Outsourcing is practice in business where jobs, job functions or services are given to a third party. It is often seen as a method of cost reduction, but it can also improves efficiency and even effectiveness.
Outsourcing relations can fail when a business treats them as a quick or tactical solution rather than a long-term and strategic solution. Considering outsourcing solutions should be well thought out, systematic and carefully documented. The ideal approach includes planning, analysis, design, implementation, operations, and a contingency exit strategy.
Phases of Outsourcing Process
Phase 1: Planning Strategy
The traditional method of outsourcing features decisions made to reduce costs. The modern approach features strategy and concern for competency and ability. Goals, objectives and senior management support are key.
A ‘strategies and goals document’ should be iterated here, wherein the company’s intentions and strategic reasoning for outsourcing are explained. It should include:
  • Which processes are to be outsourced
  • The objectives for outsourcing
  • The relationship between the outsourcing and general corporate strategy
  • The relationship between the outsourced process and the company’s core competencies
  • The strategic rationale behind the company’s choice to form an outsourcing relationship
  • The scope of coverage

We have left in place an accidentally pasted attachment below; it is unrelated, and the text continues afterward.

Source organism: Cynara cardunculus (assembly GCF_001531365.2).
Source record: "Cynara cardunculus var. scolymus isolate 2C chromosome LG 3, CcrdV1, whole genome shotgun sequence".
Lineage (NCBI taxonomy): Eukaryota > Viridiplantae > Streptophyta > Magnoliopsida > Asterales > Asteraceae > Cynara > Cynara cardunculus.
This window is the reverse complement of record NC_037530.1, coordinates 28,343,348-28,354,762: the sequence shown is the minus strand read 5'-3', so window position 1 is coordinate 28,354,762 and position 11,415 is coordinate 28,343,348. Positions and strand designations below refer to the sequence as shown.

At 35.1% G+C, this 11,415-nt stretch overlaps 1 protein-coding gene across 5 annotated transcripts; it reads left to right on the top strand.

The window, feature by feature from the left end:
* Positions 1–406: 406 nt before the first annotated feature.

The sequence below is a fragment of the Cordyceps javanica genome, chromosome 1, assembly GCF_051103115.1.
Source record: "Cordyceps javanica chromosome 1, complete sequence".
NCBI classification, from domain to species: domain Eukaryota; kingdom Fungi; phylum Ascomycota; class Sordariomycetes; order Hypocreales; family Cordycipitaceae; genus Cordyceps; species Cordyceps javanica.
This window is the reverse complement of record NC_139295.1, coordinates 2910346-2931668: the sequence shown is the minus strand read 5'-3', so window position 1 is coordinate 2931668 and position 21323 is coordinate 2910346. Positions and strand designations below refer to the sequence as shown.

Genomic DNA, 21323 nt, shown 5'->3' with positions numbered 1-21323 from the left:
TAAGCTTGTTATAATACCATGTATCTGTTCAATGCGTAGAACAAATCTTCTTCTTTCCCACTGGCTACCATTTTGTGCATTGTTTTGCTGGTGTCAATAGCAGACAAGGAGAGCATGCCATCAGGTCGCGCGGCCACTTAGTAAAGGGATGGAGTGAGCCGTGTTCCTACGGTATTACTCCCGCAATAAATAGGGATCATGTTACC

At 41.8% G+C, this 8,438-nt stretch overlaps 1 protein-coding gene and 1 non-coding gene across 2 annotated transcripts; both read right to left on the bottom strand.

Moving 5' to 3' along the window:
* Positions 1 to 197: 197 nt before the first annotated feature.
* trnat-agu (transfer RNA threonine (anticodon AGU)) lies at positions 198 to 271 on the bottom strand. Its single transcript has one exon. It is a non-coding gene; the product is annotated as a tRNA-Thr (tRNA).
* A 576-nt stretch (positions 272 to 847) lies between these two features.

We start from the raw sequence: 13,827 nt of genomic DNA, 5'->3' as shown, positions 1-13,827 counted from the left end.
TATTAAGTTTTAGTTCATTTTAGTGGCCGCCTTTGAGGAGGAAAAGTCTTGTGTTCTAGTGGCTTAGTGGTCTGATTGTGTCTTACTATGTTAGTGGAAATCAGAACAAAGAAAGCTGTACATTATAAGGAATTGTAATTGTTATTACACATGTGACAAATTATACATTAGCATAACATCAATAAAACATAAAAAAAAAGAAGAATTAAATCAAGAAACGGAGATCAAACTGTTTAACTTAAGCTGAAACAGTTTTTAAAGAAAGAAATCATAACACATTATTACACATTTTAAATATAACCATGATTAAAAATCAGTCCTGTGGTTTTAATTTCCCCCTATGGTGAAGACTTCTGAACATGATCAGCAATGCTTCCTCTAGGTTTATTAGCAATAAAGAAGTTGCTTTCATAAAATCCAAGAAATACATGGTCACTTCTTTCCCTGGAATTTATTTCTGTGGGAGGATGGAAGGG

• Critical risks involved
  • The (expected) duration of the relationship
There must be sessions of strategy in order to create this document, and they should focus on what are core and non-core processes. A value proposition formulated by the resulting document will clearly shows the benefits expected for customers due to the outsourcing set-up.
Phase 2: Analysis

This phase is focused on the creation and delivery of an RFP (request for proposal), evaluating proposals and outsourcing providers, and determining the required service levels.
Prior to the creation of an RFP, the company should create a list of around 10 outsourcing companies that would be most in-line with the organization.

The RFP should have a very full picture of all business functions to be outsourced.

A good RFP must contain:
  • Statement of Purpose
  • Background Information
  • Scope of Work
  • Term of Contract
  • Deliverables
  • Outcome and Performance Standards
  • Payments, Incentives and Penalties
  • General Contractual Conditions
  • Special Contractual Conditions
  • Agency Contacts and RFP Schedule
  • Evaluation and Award Process
Phase 3: Design
The outsourcing contract must reflect the terms of agreement, the scope of the project, confidentiality, service level agreements, change management, pricing, and a termination plan. Service level agreements, or SLAs, are performance incentives and penalties which allow the outsourcing provider to be a partner to the organization, be able to be held accountable for their work, and evaluate the merit they provide. SLAs should consist of objectives, definitions, methods, duration (or period), and action.